What is tenure anyway?

By Lauren Prince ’14Editor-in-Chief

Tenure. What is it? What makes it a coveted status? And what does it mean both for the faculty and students?

Dean of Faculty Amy Marcus-Newhall breaks down all these questions and more. Tenure is a permanent teaching position without contract renewals to ensure academic freedom without due cause for termination. Once a professor has tenure, they have relative job security and stability.

So first, the basics. There are three levels of professor: assistant, associate, and full.

The process of tenure is a long, seven-year process. It begins at hiring, when a new professor joins the faculty for a tenure-track position.

A professor begins as an assistant and during her/his third year are reviewed for contract renewal. If the third year review is positive, then the professor will be reviewed for tenure and promotion to associate professor during her/his sixth year. If the tenure review is positive, the faculty member will be tenured. If it is not positive, then the faculty member will have one terminal year of service. The faculty are reviewed by the Appointments, Promotion, and Tenure (APT) committee which is made up of five elected faculty and the Dean of Faculty as a non-voting member. The APT is a recommending body to the President and the Board of Trustees. After eight years post- tenure, the faculty member is reviewed by the APT for promotion to full professor.

Every four years after being tenured, professors meet with the Dean of Faculty to discuss their accomplishments in teaching, scholarship and service.

At each review, a professor is evaluated based on three categories: teaching, scholarship, and service. During these reviews, APT takes into account course evaluations, student letters, faculty scholarship such as published books and articles, external letters from experts in the field, and service (i.e. serving as Department Chair, on committees, etc.).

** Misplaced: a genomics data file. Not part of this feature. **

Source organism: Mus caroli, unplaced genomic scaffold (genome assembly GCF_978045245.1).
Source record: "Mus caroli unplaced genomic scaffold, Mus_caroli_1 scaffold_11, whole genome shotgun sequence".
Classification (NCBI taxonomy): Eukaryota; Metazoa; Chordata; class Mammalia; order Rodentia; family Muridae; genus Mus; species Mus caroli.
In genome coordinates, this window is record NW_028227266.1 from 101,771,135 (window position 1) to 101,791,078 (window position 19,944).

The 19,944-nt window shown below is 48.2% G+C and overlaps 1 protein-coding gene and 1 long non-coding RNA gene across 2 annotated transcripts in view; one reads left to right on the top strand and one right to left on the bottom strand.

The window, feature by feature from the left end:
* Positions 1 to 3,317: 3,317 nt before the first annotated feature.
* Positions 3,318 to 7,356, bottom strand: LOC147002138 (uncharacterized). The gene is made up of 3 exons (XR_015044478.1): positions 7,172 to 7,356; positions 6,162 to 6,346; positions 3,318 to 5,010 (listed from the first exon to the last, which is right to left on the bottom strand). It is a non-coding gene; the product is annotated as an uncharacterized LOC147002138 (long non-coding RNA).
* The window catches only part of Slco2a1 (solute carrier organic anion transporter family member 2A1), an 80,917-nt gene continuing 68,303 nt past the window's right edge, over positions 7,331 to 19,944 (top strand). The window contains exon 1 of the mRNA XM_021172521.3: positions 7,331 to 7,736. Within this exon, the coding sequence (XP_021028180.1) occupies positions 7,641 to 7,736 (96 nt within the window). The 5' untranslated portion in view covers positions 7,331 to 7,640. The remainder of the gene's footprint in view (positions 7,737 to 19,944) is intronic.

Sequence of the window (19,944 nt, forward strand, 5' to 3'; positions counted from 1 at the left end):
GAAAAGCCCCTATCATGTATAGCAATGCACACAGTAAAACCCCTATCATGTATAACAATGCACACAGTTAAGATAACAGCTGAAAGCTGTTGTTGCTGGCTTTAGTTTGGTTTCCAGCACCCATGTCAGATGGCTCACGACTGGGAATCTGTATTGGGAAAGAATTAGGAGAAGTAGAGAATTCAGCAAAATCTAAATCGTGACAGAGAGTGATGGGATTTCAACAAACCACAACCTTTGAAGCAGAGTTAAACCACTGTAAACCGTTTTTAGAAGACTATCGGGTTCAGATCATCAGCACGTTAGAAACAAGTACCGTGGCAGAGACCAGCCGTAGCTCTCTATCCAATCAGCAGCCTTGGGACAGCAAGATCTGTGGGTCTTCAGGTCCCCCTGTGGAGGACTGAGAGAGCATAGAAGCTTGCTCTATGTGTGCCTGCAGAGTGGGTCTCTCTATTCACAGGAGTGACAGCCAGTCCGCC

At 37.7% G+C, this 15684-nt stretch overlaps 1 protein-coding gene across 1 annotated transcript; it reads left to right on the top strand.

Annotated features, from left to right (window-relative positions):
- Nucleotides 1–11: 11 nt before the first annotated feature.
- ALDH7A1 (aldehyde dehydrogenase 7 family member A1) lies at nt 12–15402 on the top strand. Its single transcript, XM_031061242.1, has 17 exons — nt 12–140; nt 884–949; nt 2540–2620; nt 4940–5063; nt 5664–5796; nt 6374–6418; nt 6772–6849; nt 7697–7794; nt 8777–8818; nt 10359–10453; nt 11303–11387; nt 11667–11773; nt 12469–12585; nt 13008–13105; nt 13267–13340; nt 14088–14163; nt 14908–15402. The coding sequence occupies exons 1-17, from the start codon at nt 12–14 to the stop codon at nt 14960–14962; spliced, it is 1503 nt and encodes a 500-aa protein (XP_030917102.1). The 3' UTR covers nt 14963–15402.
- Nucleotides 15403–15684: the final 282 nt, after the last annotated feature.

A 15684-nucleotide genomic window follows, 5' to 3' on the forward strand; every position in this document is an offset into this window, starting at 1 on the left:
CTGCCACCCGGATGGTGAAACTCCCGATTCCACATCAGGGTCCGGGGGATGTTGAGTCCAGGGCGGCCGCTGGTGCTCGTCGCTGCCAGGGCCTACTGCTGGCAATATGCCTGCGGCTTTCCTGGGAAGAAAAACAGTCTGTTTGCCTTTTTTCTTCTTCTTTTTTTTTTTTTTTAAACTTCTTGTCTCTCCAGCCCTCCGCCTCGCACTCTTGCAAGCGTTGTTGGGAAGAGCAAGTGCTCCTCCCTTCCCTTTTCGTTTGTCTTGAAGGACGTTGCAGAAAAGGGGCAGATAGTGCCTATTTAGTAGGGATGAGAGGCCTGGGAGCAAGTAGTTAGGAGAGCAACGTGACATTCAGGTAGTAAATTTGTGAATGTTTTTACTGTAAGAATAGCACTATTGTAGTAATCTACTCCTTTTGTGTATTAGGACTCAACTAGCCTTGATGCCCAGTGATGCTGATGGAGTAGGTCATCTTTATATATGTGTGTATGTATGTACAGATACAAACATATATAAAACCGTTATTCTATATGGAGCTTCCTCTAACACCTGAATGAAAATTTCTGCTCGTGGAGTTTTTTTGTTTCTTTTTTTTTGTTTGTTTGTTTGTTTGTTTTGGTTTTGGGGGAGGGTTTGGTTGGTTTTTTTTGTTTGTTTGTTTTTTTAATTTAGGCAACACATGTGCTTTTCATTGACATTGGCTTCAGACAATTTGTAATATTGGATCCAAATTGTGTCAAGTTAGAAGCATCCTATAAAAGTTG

For these reviews, student input is important. When a professor is reviewed by APT for tenure and promotion to full professor, she/he sends a list of student names to the APT. These students are asked to write letters or complete a form accounting the quality of the faculty. There are also students that are randomly asked to write letters regarding the faculty. These two different groups of student letters are then read and reviewed.

“I can’t stress this enough, student input is crucial in the faculty review process,” said Marcus-Newhall. Currently, the APT often only receives 5 letters out of 30+ requests that they send to students. This does not give a representative perspective of a professor’s teaching abilities.

Whether or not a professor receives tenure or a promotion, they are given a letter that documents how they are doing and how they can improve.

The benefits of tenure provide academic freedom to the professors so that they can push students to discuss difficult, controversial issues without negative ramifications.

Despite the stereotype that some professors stop caring about teaching and their students after being tenured, Marcus-Newhall ardently asserts that Scripps does not have those professors. She also said that the benefits of tenure far outweigh the costs associated with a small number of professors who may choose to not work as hard after knowing their position is secure.

Tenured professors are exceptional in all aspects of their career, and are beneficial to the students because they can be more demanding and teach controversial topics in new ways. Scripps and other institutions of higher education thrive because of tenured professors.